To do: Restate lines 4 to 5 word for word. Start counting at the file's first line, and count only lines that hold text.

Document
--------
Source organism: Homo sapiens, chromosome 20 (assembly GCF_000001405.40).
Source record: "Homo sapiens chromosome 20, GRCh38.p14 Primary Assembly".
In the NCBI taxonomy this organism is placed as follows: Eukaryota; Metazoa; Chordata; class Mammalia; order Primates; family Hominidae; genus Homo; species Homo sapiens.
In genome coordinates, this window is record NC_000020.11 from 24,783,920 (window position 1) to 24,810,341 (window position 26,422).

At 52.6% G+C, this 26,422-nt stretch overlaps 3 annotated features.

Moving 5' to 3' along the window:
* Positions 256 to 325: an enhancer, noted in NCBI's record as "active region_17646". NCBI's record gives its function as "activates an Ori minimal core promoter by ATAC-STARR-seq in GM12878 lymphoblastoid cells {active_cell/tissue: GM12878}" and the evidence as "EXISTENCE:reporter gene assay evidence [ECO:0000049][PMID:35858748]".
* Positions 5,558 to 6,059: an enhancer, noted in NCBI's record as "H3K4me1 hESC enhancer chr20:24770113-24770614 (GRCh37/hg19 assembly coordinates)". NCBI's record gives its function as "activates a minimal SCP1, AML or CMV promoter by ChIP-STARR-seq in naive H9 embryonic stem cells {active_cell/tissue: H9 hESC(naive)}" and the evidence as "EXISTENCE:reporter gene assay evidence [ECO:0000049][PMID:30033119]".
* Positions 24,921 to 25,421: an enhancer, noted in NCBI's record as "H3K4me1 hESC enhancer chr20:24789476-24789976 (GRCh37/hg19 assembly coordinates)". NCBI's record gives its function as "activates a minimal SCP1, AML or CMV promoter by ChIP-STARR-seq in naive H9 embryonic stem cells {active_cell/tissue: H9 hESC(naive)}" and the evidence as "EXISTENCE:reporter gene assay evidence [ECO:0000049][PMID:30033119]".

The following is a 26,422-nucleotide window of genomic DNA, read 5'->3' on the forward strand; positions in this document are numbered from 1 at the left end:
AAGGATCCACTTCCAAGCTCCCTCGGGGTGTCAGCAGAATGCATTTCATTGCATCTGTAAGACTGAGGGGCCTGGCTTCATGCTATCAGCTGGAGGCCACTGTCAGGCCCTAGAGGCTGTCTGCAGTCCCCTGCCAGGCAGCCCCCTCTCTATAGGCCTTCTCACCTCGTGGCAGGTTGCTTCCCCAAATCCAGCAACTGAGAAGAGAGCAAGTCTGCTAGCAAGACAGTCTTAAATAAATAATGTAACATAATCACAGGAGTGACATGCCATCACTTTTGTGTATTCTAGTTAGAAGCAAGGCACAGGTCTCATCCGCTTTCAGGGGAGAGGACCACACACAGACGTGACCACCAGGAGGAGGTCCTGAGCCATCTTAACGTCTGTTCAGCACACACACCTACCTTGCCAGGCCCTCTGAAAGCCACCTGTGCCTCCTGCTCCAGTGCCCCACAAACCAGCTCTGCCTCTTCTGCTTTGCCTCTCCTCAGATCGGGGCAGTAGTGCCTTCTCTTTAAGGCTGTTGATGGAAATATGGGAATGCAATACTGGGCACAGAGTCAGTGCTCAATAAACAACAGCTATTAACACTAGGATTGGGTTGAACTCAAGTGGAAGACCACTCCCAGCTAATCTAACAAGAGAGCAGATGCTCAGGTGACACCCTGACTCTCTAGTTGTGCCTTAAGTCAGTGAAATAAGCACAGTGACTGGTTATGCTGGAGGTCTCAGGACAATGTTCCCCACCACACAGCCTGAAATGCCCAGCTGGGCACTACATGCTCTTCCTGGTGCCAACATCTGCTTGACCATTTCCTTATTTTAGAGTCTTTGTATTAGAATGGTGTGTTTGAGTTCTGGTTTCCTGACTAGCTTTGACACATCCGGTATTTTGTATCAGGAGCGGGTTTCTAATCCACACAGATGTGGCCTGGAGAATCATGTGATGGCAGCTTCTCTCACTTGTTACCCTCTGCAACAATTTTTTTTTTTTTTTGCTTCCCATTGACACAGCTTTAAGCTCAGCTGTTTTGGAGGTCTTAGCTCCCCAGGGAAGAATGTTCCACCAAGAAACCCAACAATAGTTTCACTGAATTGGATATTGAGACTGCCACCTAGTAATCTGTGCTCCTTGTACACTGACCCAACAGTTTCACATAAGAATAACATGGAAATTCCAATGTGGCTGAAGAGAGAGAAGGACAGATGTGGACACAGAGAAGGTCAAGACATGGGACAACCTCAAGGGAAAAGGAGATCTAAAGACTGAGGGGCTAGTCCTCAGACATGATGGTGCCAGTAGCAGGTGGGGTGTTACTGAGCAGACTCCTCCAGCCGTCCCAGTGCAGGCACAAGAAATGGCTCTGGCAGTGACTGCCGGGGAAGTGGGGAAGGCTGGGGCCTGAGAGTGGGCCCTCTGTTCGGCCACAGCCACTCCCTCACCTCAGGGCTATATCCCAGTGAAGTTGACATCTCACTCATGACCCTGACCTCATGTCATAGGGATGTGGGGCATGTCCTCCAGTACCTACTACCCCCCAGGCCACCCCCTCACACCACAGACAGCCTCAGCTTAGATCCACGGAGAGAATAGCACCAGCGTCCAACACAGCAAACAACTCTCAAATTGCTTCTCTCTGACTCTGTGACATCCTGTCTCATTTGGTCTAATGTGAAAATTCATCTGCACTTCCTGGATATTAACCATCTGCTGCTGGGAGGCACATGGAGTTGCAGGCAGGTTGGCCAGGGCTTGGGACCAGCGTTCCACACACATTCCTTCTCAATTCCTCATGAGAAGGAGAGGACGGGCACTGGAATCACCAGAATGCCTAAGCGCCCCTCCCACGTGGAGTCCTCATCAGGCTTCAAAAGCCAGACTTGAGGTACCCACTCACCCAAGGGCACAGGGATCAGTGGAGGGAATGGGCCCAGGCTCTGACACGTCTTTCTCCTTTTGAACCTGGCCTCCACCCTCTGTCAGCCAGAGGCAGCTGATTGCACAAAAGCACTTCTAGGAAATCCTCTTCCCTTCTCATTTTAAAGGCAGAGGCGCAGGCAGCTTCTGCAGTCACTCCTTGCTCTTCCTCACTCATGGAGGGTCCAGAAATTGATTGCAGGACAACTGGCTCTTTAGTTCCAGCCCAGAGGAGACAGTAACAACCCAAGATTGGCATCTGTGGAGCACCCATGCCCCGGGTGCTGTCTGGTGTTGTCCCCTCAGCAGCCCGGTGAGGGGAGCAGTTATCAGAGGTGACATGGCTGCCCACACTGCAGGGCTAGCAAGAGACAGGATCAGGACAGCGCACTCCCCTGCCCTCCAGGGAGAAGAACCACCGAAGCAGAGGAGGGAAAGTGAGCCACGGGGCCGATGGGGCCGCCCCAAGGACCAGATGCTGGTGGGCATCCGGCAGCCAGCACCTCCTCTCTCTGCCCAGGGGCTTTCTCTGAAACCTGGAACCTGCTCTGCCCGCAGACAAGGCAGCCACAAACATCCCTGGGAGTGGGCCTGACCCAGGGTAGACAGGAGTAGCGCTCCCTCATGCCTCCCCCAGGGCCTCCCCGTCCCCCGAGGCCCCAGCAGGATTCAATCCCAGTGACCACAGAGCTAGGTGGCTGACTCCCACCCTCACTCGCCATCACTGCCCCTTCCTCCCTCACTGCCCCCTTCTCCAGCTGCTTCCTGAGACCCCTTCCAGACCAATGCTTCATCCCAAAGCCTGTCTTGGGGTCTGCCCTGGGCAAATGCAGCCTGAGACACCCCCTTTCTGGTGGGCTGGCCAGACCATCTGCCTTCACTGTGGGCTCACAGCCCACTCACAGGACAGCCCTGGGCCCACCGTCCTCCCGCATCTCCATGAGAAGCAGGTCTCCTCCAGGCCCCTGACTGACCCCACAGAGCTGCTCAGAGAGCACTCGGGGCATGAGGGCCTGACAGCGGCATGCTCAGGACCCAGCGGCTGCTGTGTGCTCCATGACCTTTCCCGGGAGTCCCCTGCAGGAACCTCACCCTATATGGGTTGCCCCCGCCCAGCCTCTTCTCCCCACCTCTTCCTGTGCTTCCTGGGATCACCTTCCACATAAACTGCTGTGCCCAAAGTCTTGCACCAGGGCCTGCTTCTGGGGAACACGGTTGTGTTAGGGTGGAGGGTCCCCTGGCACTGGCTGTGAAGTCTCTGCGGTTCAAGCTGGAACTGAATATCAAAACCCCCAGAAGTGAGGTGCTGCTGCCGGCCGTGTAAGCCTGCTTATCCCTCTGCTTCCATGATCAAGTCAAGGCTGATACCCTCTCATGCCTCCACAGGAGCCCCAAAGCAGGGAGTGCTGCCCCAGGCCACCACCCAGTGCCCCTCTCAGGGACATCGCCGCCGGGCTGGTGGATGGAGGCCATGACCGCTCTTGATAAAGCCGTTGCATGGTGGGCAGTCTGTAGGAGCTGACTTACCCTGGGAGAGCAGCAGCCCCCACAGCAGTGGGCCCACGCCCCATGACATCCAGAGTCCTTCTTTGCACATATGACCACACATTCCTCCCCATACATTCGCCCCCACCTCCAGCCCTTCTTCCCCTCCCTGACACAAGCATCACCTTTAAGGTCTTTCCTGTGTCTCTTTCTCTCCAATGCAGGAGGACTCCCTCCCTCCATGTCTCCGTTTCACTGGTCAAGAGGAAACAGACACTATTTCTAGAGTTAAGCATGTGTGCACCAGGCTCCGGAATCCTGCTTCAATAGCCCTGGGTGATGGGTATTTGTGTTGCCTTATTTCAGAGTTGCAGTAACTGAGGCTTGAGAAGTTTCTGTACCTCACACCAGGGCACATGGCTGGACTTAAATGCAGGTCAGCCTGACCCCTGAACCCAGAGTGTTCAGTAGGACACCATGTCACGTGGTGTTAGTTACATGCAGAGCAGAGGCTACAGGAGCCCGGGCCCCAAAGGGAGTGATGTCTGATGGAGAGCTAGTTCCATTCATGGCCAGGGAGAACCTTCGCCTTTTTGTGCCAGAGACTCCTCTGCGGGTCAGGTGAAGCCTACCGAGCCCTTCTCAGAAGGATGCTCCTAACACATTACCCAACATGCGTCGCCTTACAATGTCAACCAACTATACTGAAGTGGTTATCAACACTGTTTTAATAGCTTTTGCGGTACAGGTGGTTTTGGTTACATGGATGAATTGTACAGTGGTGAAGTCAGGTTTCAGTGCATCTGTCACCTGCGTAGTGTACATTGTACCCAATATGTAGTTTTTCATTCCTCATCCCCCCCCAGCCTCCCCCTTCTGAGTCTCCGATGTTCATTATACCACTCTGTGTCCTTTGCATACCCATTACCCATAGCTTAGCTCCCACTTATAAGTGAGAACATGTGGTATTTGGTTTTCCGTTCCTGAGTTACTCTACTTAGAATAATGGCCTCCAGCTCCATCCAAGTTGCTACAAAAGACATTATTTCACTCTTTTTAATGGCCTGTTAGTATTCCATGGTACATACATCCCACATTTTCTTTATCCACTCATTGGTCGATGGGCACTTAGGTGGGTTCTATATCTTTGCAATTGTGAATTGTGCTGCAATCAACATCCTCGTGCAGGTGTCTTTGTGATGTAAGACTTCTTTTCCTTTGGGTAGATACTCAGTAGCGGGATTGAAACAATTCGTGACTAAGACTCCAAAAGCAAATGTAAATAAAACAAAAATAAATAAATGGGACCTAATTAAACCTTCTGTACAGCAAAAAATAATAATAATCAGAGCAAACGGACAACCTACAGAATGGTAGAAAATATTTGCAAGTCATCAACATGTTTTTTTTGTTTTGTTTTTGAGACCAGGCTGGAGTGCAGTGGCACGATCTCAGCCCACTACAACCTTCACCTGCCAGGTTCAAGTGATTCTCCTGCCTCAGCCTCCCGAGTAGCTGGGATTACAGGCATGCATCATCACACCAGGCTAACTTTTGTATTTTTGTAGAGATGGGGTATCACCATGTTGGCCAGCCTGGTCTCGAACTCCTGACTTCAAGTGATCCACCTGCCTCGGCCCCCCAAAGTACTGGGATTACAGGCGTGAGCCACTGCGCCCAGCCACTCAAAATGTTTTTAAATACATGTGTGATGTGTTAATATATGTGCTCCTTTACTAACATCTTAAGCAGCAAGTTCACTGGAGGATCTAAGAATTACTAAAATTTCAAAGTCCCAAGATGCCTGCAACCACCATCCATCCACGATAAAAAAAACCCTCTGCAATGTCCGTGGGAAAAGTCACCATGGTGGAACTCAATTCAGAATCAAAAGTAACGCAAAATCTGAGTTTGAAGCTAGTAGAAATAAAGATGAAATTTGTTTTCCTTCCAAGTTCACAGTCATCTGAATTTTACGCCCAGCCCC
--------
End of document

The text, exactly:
In genome coordinates, this window is record NC_000020.11 from 24,783,920 (window position 1) to 24,810,341 (window position 26,422).

At 52.6% G+C, this 26,422-nt stretch overlaps 3 annotated features.